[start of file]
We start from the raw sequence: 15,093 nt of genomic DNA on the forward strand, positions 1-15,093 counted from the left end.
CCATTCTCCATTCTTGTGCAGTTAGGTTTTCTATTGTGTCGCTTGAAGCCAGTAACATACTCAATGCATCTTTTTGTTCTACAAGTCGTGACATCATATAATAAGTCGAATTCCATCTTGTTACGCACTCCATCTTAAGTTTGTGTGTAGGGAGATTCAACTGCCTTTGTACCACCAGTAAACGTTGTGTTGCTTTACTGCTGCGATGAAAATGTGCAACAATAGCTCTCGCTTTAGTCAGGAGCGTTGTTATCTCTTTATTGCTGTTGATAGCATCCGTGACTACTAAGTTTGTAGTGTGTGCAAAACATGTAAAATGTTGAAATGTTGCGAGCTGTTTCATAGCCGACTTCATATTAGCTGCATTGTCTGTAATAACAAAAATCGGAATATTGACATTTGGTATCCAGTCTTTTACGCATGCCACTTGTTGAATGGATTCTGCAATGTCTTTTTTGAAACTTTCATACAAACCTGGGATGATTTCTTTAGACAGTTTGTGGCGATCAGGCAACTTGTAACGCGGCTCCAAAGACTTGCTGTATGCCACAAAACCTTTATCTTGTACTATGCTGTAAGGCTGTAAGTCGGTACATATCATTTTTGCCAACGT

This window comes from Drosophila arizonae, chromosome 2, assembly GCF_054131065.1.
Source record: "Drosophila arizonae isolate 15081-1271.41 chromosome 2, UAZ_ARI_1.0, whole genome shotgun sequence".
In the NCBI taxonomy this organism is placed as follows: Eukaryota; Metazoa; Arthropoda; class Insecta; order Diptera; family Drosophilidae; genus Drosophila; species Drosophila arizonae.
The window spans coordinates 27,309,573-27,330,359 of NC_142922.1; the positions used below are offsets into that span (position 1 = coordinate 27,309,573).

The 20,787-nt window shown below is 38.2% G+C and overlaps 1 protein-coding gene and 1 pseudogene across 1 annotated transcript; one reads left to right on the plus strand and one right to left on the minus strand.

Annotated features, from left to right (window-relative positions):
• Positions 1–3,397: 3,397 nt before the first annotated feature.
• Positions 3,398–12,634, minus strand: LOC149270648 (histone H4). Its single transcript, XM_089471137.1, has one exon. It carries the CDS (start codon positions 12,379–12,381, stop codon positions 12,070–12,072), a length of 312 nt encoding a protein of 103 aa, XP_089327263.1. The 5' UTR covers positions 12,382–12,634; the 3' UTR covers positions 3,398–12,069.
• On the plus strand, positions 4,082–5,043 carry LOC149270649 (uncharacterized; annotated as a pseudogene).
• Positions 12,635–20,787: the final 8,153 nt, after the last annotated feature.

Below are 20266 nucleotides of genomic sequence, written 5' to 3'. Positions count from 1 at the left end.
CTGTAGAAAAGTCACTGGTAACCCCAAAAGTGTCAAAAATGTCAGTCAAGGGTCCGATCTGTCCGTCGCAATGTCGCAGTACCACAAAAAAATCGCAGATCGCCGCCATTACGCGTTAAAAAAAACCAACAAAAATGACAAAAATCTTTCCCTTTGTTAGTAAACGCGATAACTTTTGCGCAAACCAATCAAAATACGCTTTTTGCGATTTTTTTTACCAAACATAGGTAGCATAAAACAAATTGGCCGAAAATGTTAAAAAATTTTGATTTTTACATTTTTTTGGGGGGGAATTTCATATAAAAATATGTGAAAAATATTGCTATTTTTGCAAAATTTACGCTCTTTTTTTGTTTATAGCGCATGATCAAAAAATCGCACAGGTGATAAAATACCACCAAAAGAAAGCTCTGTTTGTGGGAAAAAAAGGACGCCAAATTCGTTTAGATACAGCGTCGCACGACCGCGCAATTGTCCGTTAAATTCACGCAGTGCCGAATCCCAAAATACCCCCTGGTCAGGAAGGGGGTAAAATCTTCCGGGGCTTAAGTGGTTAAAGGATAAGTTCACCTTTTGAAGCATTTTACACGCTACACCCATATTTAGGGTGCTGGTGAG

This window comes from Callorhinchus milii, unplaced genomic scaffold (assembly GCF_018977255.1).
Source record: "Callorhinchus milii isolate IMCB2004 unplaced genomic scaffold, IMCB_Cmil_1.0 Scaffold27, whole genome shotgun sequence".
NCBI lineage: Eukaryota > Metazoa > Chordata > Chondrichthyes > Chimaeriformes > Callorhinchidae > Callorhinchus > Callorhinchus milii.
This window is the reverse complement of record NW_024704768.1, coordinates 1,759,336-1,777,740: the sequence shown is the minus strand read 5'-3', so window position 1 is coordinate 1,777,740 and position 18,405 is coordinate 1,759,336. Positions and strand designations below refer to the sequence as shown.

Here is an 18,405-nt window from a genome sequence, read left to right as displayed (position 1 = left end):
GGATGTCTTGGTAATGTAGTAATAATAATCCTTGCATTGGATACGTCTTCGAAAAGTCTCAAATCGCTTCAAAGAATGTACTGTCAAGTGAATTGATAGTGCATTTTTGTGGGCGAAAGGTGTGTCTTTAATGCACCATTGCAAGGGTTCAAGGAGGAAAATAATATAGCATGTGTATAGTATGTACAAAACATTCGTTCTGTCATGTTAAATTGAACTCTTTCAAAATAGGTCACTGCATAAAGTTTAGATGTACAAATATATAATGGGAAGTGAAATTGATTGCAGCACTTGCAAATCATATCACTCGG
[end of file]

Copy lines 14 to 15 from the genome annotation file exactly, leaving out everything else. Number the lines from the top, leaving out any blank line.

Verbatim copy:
CTGTAGAAAAGTCACTGGTAACCCCAAAAGTGTCAAAAATGTCAGTCAAGGGTCCGATCTGTCCGTCGCAATGTCGCAGTACCACAAAAAAATCGCAGATCGCCGCCATTACGCGTTAAAAAAAACCAACAAAAATGACAAAAATCTTTCCCTTTGTTAGTAAACGCGATAACTTTTGCGCAAACCAATCAAAATACGCTTTTTGCGATTTTTTTTACCAAACATAGGTAGCATAAAACAAATTGGCCGAAAATGTTAAAAAATTTTGATTTTTACATTTTTTTGGGGGGGAATTTCATATAAAAATATGTGAAAAATATTGCTATTTTTGCAAAATTTACGCTCTTTTTTTGTTTATAGCGCATGATCAAAAAATCGCACAGGTGATAAAATACCACCAAAAGAAAGCTCTGTTTGTGGGAAAAAAAGGACGCCAAATTCGTTTAGATACAGCGTCGCACGACCGCGCAATTGTCCGTTAAATTCACGCAGTGCCGAATCCCAAAATACCCCCTGGTCAGGAAGGGGGTAAAATCTTCCGGGGCTTAAGTGGTTAAAGGATAAGTTCACCTTTTGAAGCATTTTACACGCTACACCCATATTTAGGGTGCTGGTGAG

This window comes from Callorhinchus milii, unplaced genomic scaffold (assembly GCF_018977255.1).